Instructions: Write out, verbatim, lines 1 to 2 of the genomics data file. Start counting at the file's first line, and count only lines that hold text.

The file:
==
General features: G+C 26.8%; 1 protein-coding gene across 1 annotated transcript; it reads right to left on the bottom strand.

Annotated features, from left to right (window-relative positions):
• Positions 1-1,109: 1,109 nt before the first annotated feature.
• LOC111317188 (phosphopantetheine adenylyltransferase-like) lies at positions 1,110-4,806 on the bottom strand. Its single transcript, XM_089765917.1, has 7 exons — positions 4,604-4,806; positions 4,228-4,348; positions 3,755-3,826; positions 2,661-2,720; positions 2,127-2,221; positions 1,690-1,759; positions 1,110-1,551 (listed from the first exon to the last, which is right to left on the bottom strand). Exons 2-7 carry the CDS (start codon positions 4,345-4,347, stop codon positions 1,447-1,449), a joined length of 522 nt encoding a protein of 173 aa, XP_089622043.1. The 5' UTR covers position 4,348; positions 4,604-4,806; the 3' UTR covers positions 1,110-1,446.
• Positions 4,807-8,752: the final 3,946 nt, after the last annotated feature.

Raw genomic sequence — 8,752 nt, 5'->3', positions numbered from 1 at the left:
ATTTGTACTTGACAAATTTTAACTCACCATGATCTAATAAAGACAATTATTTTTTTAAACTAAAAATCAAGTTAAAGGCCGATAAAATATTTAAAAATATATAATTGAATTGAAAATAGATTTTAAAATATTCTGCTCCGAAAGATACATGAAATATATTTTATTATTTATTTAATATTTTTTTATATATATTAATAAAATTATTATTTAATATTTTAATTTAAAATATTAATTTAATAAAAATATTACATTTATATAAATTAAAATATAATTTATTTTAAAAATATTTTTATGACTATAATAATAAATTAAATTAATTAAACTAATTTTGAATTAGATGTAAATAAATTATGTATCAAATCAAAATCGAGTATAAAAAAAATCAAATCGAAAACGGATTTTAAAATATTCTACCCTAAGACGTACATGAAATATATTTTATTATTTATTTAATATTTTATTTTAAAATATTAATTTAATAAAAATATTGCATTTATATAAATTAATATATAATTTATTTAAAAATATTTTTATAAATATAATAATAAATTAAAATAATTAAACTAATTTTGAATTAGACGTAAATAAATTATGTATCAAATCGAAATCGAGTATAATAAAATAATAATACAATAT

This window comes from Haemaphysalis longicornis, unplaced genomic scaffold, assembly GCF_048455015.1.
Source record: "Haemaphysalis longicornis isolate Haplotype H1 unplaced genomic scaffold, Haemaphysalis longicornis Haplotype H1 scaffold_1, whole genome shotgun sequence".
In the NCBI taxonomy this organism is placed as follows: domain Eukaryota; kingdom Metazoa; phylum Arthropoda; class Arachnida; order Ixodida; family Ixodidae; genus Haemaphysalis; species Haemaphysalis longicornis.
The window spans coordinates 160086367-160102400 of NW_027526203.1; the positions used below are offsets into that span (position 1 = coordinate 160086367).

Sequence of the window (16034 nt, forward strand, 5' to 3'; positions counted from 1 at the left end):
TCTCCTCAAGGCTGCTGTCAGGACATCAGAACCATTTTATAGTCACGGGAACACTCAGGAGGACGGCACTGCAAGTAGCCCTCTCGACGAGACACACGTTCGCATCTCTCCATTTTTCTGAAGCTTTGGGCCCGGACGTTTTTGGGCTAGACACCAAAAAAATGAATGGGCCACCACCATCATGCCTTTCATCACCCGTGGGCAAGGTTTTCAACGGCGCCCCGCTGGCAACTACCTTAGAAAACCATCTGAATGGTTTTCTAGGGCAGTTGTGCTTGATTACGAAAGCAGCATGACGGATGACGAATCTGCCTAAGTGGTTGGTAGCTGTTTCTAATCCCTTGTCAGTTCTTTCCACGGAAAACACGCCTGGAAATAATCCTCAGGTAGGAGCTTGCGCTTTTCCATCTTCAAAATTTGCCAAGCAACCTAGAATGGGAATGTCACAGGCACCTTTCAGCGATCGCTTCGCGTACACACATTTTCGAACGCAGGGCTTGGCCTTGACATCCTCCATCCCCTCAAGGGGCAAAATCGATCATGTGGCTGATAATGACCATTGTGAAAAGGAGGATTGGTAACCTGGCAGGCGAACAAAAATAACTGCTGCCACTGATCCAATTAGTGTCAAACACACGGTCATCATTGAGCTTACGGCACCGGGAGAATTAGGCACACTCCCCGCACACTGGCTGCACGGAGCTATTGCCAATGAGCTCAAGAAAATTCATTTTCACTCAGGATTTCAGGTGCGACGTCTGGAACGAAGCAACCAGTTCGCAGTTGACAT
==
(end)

General features: G+C 26.8%; 1 protein-coding gene across 1 annotated transcript; it reads right to left on the bottom strand.

Annotated features, from left to right (window-relative positions):